Reconstructing the Church’s Approach to Reaching Generation Z

The sirens have long been going off in the American church concerning the faith departure of the Millennial generation. They came questioning the values and traditions of their predecessors in ways that previous generations had not. In light of this generational shift over the past two decades, churches have either seen a mass exodus or have felt the pressure to make radical changes to remain relevant. Like a remodeled house, we have seen churches implant bold updates upon their existing structures. Leaders got younger, services got more casual, music got louder, media got more engaging, and jeans got tighter (much tighter).

These modernizations were not done to the detriment of the church. In many ways, they were a necessity. Thank God for churches that were willing to mix things up a bit to reach the younger generation. And in some ways, it has proven fruitful in connecting to Millennials and stemming the tide of those leaving the church and dropping their faiths at the exit doors.


However, as Judges 2:10 writes, “Another generation arose after them who did not know the LORD nor the work which He had done for Israel.” This subsequent generation following Millennials has not received its proper due, and the reality is the church is not prepared or mobilized to reach them. They are known as Generation Z, born between 1997 and 2012. Who are they? These are predominantly our current middle school, high school, and college students.

If Millennials questioned standing institutions and societal norms, Gen Z has simply sought to tear them down entirely. Mel Walker, president of Vision For Youth, sees them as now the largest unreached people group in the US. They are 67 million strong, and less than 30% see religion as important in their lives. Their spiritual illiteracy, as author James White puts it, to traditional Christian beliefs is far more staggering than even that.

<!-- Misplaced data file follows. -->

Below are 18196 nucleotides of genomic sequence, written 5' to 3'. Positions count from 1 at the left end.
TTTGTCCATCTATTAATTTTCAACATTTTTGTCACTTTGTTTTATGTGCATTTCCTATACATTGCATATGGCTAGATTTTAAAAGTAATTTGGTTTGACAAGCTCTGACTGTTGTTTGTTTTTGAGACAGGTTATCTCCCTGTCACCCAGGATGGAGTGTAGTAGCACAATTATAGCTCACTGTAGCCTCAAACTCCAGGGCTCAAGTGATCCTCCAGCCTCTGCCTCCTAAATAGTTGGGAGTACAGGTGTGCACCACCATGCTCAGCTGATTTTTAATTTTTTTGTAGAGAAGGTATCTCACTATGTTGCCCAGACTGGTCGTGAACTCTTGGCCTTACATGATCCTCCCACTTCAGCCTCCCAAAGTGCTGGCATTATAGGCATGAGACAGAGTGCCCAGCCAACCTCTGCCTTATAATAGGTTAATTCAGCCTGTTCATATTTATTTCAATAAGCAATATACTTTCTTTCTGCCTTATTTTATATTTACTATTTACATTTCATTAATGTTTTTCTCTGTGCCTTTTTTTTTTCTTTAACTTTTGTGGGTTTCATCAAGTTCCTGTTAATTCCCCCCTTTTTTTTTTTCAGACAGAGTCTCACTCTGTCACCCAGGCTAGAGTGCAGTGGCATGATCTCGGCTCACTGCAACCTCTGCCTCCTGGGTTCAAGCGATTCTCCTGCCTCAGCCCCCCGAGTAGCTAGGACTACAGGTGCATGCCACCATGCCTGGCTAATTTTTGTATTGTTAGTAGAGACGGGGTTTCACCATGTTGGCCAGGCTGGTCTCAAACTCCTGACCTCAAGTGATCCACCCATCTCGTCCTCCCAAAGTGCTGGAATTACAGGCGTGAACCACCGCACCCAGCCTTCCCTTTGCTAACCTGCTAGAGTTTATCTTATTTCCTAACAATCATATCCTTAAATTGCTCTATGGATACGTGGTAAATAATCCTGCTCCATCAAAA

The thing is, it’s not that they are not walking away from their faiths, their Millennial parents did that for them twenty years ago. For so many, Christian faith is as foreign of a worldview to them as Taoism or Hinduism. Neither are they walking away from institutionalism. That tide has turned. Traditional institutions simply have little relevance to them. They are truly post-establishment, post-traditional household, and post-church. They are “another generation.”

So, the question is – How do we as a church respond? Although the truth of the gospel remains unchanged, the mode of presenting it must continuously change. Churches that miss this are finding themselves closing doors or limping along. With Gen Z, the church cannot afford to simply force updates onto existing structures and hope they will show up. This is the time for radical changes. While much could be said of this generation, there are three areas that the church must understand and respond to in order to effectively reach Gen Z.


The most observable attribute of Gen Z is their relationship with technology. Technology is not just a tool; it is central to their identity. They were born in a world immersed in endless data and rapidly changing technology. It is impossible to fully quantify what this barrage of data from the moment they could crawl has done. This technological obsession is linked to a lack of trust, isolation, and depression. The common response of churches – throw as much technology as possible at them – may not be what they need.